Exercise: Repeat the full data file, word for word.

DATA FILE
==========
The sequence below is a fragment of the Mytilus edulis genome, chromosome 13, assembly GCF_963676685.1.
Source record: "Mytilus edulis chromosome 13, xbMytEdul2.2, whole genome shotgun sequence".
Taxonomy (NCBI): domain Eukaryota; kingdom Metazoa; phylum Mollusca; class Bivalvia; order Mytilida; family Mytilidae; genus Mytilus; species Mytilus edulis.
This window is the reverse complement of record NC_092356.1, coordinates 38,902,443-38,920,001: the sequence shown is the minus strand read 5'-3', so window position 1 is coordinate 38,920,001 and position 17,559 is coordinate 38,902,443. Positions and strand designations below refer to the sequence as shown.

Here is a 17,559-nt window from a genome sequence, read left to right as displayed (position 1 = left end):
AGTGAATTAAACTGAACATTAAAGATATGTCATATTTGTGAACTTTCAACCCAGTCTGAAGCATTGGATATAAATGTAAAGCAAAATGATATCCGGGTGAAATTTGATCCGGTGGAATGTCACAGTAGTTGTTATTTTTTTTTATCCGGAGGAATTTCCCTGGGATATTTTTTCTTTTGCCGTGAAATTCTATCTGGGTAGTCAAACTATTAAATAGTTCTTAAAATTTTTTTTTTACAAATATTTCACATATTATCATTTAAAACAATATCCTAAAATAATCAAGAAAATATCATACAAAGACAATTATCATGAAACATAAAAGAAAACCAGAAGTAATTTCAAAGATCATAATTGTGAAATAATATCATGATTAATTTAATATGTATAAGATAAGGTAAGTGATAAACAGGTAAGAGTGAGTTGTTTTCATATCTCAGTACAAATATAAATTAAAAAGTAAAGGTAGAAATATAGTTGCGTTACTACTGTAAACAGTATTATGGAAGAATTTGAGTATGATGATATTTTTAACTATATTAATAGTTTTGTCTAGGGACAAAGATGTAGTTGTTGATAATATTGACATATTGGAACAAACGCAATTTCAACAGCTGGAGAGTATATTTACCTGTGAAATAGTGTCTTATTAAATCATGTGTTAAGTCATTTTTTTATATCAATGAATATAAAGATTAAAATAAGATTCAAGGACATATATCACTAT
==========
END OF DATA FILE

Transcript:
The sequence below is a fragment of the Mytilus edulis genome, chromosome 13, assembly GCF_963676685.1.
Source record: "Mytilus edulis chromosome 13, xbMytEdul2.2, whole genome shotgun sequence".
Taxonomy (NCBI): domain Eukaryota; kingdom Metazoa; phylum Mollusca; class Bivalvia; order Mytilida; family Mytilidae; genus Mytilus; species Mytilus edulis.
This window is the reverse complement of record NC_092356.1, coordinates 38,902,443-38,920,001: the sequence shown is the minus strand read 5'-3', so window position 1 is coordinate 38,920,001 and position 17,559 is coordinate 38,902,443. Positions and strand designations below refer to the sequence as shown.

Here is a 17,559-nt window from a genome sequence, read left to right as displayed (position 1 = left end):
AGTGAATTAAACTGAACATTAAAGATATGTCATATTTGTGAACTTTCAACCCAGTCTGAAGCATTGGATATAAATGTAAAGCAAAATGATATCCGGGTGAAATTTGATCCGGTGGAATGTCACAGTAGTTGTTATTTTTTTTTATCCGGAGGAATTTCCCTGGGATATTTTTTCTTTTGCCGTGAAATTCTATCTGGGTAGTCAAACTATTAAATAGTTCTTAAAATTTTTTTTTTACAAATATTTCACATATTATCATTTAAAACAATATCCTAAAATAATCAAGAAAATATCATACAAAGACAATTATCATGAAACATAAAAGAAAACCAGAAGTAATTTCAAAGATCATAATTGTGAAATAATATCATGATTAATTTAATATGTATAAGATAAGGTAAGTGATAAACAGGTAAGAGTGAGTTGTTTTCATATCTCAGTACAAATATAAATTAAAAAGTAAAGGTAGAAATATAGTTGCGTTACTACTGTAAACAGTATTATGGAAGAATTTGAGTATGATGATATTTTTAACTATATTAATAGTTTTGTCTAGGGACAAAGATGTAGTTGTTGATAATATTGACATATTGGAACAAACGCAATTTCAACAGCTGGAGAGTATATTTACCTGTGAAATAGTGTCTTATTAAATCATGTGTTAAGTCATTTTTTTATATCAATGAATATAAAGATTAAAATAAGATTCAAGGACATATATCACTAT